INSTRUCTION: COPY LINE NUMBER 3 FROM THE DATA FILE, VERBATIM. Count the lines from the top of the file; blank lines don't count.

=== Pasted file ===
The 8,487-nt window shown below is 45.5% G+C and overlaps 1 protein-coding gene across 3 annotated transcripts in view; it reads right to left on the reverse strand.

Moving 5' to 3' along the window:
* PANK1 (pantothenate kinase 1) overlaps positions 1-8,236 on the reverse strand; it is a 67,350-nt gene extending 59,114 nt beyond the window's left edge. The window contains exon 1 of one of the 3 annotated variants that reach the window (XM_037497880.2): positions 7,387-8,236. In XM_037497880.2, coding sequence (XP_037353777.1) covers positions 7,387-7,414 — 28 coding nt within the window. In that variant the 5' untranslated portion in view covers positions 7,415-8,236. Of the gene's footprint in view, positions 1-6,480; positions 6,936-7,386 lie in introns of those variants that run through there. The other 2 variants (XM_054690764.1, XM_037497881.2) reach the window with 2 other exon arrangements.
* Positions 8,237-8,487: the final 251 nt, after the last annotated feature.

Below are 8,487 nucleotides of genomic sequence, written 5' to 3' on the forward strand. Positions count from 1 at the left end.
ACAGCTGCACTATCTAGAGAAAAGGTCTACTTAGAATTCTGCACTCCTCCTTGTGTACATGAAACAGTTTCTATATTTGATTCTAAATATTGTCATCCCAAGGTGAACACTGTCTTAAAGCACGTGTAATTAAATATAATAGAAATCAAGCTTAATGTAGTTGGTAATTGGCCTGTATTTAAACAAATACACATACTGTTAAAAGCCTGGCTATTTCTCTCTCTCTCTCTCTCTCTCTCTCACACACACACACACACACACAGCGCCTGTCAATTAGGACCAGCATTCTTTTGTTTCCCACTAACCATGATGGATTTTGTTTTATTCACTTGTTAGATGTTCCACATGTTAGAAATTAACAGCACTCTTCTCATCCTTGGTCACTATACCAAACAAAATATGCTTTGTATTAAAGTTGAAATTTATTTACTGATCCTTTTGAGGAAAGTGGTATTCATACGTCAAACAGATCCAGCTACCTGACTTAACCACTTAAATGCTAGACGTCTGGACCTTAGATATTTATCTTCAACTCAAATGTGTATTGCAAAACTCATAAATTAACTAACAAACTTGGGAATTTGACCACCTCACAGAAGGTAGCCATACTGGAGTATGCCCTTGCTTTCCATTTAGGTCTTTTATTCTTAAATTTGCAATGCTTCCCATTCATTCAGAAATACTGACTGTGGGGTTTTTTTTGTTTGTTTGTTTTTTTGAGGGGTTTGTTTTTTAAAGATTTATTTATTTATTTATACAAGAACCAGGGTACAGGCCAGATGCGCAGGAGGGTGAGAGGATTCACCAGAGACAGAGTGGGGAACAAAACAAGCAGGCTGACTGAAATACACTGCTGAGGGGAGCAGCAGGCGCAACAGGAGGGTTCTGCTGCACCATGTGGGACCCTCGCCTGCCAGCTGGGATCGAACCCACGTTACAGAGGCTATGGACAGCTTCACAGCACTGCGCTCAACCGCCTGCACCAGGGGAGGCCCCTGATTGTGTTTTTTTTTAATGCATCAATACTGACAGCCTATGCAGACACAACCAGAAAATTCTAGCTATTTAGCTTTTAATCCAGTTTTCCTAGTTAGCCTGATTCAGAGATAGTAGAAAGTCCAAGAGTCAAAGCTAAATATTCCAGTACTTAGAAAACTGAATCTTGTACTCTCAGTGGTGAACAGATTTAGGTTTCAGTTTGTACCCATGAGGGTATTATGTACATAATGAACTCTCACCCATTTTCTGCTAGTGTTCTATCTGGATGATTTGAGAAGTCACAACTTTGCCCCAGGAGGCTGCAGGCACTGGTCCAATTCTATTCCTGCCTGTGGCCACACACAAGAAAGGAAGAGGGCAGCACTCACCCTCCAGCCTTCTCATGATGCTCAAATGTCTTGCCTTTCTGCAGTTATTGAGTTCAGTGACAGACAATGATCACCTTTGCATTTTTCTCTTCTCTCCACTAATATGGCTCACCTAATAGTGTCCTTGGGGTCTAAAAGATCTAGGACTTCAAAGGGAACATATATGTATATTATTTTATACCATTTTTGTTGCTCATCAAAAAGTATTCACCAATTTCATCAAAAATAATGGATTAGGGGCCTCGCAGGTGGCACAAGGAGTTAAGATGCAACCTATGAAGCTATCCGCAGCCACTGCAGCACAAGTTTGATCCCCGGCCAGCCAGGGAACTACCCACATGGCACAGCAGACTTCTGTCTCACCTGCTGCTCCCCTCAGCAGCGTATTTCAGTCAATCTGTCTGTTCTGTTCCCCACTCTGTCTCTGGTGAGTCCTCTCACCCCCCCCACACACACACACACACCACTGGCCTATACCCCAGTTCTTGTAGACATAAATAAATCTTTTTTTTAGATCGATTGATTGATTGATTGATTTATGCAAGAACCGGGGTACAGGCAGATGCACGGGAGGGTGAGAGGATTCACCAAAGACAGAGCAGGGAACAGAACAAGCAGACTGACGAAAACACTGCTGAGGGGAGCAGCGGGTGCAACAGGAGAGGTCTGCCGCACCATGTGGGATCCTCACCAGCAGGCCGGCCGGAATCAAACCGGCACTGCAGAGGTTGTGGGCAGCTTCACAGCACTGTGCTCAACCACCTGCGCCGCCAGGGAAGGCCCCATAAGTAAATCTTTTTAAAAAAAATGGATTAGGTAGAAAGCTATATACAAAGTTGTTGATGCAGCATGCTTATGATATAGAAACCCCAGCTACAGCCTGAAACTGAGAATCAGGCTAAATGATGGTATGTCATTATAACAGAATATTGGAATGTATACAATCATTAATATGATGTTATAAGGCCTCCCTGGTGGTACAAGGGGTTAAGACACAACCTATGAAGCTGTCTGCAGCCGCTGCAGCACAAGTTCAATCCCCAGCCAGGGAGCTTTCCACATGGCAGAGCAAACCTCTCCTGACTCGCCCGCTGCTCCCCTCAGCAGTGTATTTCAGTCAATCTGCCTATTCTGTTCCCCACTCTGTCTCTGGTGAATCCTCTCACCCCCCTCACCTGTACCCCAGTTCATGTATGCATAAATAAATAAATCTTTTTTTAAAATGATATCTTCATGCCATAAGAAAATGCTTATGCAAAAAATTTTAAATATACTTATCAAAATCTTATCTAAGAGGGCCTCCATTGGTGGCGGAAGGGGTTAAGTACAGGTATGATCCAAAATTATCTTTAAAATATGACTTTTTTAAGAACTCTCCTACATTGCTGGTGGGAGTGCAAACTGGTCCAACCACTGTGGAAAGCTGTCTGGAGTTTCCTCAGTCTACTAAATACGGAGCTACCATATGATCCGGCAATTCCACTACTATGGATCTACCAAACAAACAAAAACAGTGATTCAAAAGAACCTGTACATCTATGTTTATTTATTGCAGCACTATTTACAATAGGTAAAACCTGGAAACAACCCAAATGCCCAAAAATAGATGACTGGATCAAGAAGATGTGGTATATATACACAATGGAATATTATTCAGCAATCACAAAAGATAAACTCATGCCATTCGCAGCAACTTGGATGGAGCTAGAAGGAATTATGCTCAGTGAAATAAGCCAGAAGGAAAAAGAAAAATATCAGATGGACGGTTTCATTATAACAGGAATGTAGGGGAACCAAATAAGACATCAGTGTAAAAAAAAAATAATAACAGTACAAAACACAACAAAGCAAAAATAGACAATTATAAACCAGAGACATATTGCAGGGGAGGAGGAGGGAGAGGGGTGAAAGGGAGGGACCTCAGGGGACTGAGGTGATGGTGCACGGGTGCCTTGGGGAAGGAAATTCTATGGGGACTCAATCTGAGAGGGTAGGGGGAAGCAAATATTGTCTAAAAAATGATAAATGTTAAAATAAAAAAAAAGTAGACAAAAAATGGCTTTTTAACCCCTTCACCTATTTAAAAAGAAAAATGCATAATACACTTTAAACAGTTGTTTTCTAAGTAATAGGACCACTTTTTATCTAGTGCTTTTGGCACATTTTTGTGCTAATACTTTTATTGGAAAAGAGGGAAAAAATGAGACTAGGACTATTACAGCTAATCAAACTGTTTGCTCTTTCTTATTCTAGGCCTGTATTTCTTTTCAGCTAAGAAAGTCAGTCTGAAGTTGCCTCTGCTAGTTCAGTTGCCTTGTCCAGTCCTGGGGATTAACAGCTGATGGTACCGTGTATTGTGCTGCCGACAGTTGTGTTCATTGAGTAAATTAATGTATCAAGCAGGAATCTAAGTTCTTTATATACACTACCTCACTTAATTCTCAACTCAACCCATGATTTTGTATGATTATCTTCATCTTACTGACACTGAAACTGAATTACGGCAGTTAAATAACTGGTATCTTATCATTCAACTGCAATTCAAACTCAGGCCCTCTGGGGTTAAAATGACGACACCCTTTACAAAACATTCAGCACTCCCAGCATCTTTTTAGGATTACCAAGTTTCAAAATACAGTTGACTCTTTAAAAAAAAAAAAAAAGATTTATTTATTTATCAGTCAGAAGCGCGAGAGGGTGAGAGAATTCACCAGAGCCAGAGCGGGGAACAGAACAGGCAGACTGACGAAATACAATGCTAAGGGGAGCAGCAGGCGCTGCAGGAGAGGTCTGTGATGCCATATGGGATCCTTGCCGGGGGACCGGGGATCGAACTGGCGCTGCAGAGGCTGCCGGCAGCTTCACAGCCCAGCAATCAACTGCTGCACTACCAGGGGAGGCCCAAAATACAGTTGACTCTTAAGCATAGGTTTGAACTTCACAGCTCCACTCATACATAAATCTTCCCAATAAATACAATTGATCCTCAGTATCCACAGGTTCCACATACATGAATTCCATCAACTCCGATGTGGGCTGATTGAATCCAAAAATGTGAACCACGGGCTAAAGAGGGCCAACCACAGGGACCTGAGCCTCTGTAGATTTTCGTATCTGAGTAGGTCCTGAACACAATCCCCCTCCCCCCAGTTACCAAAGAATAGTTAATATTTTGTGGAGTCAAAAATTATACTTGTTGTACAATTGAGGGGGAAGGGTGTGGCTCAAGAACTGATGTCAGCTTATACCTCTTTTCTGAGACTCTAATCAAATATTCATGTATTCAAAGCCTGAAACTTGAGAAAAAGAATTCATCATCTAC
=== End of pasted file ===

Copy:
* PANK1 (pantothenate kinase 1) overlaps positions 1-8,236 on the reverse strand; it is a 67,350-nt gene extending 59,114 nt beyond the window's left edge. The window contains exon 1 of one of the 3 annotated variants that reach the window (XM_037497880.2): positions 7,387-8,236. In XM_037497880.2, coding sequence (XP_037353777.1) covers positions 7,387-7,414 — 28 coding nt within the window. In that variant the 5' untranslated portion in view covers positions 7,415-8,236. Of the gene's footprint in view, positions 1-6,480; positions 6,936-7,386 lie in introns of those variants that run through there. The other 2 variants (XM_054690764.1, XM_037497881.2) reach the window with 2 other exon arrangements.